Known for its unique hunting style, an Osprey, after locating a fish after winging its body over a water body, will hover for a few seconds, flap its wings a few times, and finally, plunge straight into the water for its meal.
Even the Osprey’s favorite habitat revolves around its food – an Osprey can usually be found in shallow water with ample fish.
However, apart from waterbodies, you can also spot an Osprey hanging around poles and other tall manmade structures.
2. White-Tailed Kite
White-tailed Kite Characteristics:
- Scientific Name: Elanus leucurus
- Length: 12.6-15.0 in (32-38 cm)
- Weight: 10.6-12.7 oz (300-360 g)
- Wingspan: 39.0-43.3 in (99-110 cm)
Although white-tailed kites are a rare species in Iowa, this raptor has been spotted in the state now and then.
The last white-tailed kite was spotted in Iowa in 2019.
The White-tailed kite is a small to medium-sized bird of prey with a mostly pure white body.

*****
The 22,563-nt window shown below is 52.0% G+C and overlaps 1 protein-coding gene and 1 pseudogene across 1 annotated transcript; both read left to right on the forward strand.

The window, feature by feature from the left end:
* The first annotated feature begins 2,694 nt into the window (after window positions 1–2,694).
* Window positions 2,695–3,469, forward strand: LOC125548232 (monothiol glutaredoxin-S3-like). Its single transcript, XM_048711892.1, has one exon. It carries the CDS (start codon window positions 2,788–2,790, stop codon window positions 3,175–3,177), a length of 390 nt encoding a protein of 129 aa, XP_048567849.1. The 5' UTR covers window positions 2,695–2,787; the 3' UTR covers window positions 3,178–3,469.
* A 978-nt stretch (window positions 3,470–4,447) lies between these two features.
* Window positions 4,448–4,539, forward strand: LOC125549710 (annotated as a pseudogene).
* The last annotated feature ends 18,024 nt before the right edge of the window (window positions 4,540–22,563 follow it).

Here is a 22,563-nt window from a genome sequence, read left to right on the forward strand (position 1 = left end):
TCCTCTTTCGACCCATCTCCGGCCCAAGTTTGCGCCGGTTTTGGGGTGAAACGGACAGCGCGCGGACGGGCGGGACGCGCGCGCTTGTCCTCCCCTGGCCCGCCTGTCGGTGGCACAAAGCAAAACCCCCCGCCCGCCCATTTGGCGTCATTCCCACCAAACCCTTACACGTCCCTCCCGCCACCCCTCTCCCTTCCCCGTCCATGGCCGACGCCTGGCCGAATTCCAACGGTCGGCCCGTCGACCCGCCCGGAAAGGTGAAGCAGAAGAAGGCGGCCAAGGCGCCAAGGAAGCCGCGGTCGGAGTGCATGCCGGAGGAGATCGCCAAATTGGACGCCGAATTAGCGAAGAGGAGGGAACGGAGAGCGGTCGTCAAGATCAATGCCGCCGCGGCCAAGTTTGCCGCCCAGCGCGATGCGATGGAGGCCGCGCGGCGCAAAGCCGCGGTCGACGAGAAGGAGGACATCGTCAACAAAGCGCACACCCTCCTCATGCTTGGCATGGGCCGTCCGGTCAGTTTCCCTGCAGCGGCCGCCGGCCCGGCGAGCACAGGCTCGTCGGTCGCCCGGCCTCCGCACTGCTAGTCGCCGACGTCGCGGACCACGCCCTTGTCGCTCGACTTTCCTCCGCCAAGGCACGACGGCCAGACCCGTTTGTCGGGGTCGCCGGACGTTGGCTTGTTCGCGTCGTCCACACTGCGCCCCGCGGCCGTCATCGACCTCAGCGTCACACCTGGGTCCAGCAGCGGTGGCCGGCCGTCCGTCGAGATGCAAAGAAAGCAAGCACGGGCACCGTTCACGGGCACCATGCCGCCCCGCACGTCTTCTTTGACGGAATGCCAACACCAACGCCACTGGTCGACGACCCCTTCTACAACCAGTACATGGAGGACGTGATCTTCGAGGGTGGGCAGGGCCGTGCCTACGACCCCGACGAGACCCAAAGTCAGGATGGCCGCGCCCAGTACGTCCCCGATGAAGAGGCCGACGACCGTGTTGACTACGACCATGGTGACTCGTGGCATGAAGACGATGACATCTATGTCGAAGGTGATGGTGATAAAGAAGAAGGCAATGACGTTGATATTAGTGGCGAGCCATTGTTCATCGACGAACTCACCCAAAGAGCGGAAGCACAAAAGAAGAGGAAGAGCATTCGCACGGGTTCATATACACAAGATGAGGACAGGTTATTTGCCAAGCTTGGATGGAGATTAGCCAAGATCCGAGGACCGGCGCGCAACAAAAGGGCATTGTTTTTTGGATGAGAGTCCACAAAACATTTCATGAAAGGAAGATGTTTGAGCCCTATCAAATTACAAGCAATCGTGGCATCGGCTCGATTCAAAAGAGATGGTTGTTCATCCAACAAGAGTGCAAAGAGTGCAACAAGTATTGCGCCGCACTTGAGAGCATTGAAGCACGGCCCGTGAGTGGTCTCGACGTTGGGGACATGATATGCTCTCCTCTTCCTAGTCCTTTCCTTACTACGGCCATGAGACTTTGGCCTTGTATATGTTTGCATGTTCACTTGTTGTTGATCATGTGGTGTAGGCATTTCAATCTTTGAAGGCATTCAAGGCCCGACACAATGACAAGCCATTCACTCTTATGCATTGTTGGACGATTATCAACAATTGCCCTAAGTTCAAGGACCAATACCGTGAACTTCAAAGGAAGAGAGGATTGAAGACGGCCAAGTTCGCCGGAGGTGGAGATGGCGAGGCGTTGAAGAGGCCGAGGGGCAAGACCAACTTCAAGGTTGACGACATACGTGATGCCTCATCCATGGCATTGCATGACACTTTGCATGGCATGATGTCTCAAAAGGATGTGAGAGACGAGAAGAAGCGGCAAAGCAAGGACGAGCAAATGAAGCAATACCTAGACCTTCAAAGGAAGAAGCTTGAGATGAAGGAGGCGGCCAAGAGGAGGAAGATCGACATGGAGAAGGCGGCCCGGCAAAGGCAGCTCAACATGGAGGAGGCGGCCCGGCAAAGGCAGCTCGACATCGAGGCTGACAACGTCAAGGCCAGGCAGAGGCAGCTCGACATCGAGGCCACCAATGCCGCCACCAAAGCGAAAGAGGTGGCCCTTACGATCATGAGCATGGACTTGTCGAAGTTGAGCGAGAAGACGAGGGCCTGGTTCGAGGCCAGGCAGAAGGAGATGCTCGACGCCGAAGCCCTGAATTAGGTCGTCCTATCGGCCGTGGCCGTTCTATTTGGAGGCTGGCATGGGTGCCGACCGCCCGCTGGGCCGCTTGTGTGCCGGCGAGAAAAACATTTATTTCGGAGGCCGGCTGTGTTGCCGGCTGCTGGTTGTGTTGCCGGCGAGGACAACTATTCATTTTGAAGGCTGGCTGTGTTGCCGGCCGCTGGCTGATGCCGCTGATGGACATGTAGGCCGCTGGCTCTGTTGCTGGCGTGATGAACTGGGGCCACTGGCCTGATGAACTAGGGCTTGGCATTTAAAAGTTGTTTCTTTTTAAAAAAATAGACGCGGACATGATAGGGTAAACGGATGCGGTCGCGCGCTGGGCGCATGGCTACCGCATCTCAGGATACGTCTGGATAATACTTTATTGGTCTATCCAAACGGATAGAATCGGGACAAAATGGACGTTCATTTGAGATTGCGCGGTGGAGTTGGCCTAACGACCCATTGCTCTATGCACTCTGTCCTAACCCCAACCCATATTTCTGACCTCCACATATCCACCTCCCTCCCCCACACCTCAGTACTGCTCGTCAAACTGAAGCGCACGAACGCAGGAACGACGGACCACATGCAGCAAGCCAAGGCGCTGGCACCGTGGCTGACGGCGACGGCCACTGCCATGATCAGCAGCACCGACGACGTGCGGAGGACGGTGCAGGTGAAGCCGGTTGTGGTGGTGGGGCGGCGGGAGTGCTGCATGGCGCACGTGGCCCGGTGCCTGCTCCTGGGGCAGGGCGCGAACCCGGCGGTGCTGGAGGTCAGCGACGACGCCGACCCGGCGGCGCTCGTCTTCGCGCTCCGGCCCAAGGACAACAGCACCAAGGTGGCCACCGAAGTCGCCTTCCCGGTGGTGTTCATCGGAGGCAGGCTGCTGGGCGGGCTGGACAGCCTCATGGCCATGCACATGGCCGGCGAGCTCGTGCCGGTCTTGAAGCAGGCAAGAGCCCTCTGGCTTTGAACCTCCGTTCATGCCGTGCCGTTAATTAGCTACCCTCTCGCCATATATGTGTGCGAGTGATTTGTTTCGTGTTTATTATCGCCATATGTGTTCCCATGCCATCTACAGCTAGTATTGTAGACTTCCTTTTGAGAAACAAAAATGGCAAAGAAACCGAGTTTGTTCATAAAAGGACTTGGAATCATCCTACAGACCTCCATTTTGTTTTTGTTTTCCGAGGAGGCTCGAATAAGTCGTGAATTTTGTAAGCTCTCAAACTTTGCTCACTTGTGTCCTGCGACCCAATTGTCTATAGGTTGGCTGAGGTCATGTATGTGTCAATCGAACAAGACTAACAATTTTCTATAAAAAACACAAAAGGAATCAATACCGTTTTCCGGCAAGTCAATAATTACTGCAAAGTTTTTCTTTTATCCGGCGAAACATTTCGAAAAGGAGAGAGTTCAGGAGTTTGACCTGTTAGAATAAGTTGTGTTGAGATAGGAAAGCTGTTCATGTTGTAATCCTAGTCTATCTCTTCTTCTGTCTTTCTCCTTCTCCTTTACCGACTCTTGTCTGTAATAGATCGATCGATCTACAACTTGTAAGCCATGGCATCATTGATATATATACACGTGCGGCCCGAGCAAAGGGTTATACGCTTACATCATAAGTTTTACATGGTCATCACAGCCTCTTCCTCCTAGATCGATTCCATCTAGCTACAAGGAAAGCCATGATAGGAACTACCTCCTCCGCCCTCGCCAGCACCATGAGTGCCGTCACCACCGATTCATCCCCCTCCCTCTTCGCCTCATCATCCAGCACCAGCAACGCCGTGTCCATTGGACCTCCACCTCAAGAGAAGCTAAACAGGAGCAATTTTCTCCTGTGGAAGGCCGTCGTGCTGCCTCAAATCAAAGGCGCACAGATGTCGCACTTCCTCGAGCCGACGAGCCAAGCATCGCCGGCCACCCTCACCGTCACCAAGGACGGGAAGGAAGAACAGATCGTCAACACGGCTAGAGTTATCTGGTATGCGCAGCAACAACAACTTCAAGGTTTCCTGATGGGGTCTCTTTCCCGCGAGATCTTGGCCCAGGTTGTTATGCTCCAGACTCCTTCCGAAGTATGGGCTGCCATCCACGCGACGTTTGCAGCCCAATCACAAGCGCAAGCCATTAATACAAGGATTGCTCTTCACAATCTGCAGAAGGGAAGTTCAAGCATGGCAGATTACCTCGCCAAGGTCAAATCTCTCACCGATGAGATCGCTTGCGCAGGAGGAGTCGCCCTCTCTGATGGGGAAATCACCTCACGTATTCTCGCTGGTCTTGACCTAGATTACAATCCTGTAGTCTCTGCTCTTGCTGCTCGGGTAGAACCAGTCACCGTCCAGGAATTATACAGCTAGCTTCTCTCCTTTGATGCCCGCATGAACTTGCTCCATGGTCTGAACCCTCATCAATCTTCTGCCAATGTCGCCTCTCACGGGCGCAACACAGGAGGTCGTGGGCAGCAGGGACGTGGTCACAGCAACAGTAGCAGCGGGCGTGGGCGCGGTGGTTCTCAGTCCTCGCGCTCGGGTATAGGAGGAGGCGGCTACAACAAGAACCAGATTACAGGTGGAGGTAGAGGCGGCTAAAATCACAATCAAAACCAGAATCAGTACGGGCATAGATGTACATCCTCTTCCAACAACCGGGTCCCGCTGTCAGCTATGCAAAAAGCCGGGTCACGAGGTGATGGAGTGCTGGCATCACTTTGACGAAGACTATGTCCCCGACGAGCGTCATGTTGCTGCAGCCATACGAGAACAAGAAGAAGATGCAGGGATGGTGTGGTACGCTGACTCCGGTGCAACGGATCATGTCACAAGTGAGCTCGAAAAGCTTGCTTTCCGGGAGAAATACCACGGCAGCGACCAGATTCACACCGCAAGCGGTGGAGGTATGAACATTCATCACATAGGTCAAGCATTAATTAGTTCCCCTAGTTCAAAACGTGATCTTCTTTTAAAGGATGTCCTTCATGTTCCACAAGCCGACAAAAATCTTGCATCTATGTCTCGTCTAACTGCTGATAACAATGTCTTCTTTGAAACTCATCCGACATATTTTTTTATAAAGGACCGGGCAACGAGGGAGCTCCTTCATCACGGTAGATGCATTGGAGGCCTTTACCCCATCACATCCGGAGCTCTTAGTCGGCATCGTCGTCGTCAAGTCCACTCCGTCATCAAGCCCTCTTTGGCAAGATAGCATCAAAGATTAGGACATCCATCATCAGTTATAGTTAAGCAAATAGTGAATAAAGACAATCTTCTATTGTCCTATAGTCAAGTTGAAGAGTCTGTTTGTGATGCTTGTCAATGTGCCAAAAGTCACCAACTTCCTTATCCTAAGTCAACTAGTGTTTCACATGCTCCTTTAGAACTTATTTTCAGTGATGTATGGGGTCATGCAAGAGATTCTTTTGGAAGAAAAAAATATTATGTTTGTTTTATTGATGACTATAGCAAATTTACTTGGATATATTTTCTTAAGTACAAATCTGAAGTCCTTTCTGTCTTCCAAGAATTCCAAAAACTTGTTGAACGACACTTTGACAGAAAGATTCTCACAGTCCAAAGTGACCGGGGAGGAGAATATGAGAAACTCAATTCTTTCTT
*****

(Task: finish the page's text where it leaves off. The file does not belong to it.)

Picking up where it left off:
The bird has a white head, legs, and belly with gray wings and back, black wingtips, and shoulders. Moreover, it has red eyes and a hooked black bill.
The White-tailed typically feeds on small mammals such as rodents and mice. However, it’s also fond of eating lizards, insects, and birds.
The White-tailed Kite hunts for its food by hovering rather than perching.
It hovers up to 70-80 feet off the ground and over its prey before dropping down straight to attack its meal using its powerful talons.
The white-tailed kite is found in open woodlands, marshes, savannas, grasslands, and various other open habitats.
3. Swallow-Tailed Kite
Swallowed-tailed Kite Characteristics:
- Scientific Name: Elanoides forficatus
- Length: 19.7-25.2 in (50-64 cm)
- Weight: 13.1-21.2 oz (370-600 g)
- Wingspan: 48.0 in (122 cm)
Last spotted in Earlham in 2021, the Swallow-tailed kite is another rare species in Iowa.
Known for its beauty, the Swallow-tailed kite is distinguished by the black-and-white contrast in its coloring.